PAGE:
(I like this "double" recipe approach just in case two dogs get too friendly with a skunk at one time. You don't have to make choice on which dog "gets lost" on the way home.)
Also in the container, include one or two pairs of Latex or rubber gloves, a wash rag and a small drying towel. You're set.
Should your dog get sprayed, you can remove the skunk odor in the field (if you have rinse water) without stinking up your rig.
Mix the ingredients at the time they are needed, NOT BEFORE. Wash the dog with all of the solution. Having the washcloth helps you keep it out of the dog's eyes.
Rinse thoroughly. You may want to do a second wash with dog shampoo, but a thorough rinse seems to work fine and prevents the peroxide from changing the color of your dog's fur.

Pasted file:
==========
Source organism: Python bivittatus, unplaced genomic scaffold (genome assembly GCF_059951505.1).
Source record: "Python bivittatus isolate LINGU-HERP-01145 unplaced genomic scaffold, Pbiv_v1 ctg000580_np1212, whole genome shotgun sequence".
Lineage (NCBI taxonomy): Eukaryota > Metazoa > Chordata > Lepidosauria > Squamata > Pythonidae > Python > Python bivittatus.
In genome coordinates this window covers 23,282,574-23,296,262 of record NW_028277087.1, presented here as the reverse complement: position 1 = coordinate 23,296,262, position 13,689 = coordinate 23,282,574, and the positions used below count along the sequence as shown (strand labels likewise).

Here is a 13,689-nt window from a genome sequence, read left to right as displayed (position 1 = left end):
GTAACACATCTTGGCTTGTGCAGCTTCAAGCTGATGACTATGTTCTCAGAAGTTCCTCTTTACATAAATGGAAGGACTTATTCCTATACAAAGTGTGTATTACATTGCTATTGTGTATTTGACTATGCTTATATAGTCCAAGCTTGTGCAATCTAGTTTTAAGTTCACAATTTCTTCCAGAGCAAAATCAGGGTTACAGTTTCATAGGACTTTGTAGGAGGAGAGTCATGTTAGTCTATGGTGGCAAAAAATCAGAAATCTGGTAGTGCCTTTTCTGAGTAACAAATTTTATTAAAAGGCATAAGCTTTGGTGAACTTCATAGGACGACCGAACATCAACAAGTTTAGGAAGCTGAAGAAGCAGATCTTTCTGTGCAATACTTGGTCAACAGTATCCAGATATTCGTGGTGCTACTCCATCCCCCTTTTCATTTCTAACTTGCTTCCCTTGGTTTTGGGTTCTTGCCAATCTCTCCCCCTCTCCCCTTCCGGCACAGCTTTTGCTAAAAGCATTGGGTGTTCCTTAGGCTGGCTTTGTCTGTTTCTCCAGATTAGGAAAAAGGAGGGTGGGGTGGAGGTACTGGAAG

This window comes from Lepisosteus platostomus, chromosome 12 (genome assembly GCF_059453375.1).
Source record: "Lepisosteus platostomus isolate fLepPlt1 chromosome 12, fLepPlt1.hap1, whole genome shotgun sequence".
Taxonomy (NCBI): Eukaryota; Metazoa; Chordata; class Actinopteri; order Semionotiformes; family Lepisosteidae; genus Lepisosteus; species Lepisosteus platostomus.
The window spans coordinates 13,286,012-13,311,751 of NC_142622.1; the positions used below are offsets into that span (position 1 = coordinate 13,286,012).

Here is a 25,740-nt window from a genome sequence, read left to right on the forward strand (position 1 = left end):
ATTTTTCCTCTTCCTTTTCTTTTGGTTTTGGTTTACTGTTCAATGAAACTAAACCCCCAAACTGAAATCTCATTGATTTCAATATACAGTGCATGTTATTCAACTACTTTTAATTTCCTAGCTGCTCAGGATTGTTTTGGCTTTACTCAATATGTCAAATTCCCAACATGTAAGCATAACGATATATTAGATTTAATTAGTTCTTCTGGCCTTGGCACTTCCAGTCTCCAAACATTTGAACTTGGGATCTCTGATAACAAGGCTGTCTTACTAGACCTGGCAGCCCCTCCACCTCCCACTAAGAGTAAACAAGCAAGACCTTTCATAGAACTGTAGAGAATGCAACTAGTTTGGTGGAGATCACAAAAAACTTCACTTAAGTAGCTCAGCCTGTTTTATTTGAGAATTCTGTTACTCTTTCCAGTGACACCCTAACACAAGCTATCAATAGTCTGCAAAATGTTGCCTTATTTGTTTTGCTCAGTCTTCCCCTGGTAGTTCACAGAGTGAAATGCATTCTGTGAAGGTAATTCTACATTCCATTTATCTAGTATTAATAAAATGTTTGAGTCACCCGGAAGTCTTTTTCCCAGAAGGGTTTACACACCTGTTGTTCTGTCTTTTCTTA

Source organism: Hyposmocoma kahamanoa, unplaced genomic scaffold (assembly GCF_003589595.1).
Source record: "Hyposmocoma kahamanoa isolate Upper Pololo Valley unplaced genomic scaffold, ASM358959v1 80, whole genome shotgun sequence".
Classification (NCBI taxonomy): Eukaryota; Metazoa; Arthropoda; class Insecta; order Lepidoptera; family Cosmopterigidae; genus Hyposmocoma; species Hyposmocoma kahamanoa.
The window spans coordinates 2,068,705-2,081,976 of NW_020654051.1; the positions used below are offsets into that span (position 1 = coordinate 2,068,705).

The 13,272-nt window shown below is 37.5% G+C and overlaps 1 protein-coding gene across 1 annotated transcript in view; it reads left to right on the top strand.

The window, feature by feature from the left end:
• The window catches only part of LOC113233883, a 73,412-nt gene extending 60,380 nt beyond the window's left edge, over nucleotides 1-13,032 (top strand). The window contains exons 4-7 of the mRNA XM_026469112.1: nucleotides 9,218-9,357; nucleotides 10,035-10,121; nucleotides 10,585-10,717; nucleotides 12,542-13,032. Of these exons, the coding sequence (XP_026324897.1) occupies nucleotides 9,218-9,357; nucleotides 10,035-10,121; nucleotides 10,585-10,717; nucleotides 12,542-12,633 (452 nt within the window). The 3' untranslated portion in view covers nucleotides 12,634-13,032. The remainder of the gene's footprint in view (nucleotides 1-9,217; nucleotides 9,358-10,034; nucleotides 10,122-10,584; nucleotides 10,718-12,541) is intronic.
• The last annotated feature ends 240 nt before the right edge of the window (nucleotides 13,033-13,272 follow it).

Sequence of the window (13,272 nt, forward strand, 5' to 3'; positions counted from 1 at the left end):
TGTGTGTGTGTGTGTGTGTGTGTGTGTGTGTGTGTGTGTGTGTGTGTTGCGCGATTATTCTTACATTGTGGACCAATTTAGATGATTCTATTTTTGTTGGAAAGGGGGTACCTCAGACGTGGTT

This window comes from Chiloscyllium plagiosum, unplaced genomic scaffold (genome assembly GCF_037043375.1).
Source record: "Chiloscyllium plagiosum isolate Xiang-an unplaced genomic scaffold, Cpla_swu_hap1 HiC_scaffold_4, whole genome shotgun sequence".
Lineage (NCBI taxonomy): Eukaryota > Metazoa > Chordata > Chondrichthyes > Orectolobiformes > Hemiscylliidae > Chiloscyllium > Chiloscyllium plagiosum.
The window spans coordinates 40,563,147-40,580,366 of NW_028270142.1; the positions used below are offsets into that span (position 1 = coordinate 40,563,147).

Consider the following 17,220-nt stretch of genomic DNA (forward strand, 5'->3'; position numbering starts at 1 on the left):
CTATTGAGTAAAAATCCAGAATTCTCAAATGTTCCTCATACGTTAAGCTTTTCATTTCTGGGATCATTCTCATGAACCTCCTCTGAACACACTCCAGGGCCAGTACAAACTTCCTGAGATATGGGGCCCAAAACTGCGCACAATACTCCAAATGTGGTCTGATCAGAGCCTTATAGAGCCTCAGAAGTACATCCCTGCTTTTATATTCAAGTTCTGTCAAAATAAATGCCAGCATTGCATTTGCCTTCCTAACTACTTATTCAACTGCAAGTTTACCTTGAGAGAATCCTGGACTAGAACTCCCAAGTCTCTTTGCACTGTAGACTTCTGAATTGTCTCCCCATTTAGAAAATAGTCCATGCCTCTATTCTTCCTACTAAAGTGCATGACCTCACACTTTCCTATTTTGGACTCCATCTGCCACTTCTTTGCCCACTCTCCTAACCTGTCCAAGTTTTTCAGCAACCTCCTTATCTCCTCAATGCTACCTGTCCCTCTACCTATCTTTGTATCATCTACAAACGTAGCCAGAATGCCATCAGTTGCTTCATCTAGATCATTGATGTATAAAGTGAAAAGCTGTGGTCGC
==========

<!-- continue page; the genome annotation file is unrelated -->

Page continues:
By the way, when I came to work Monday and mentioned that my dog had been sprayed by a skunk, a colleague came over with her wallet and pulled out the de-skunking recipe I'd published in the S-R Outdoors section years ago. "It saved me once, and I wanted to make sure I always had it just in case," she said.
WILDLIFE — A rabid bat flew into a Kootenai County home. Residents couldn't verify whether anyone was bitten, so they're undergoing rabies treatment.
Read the story from S-R reporter Betsy Russell.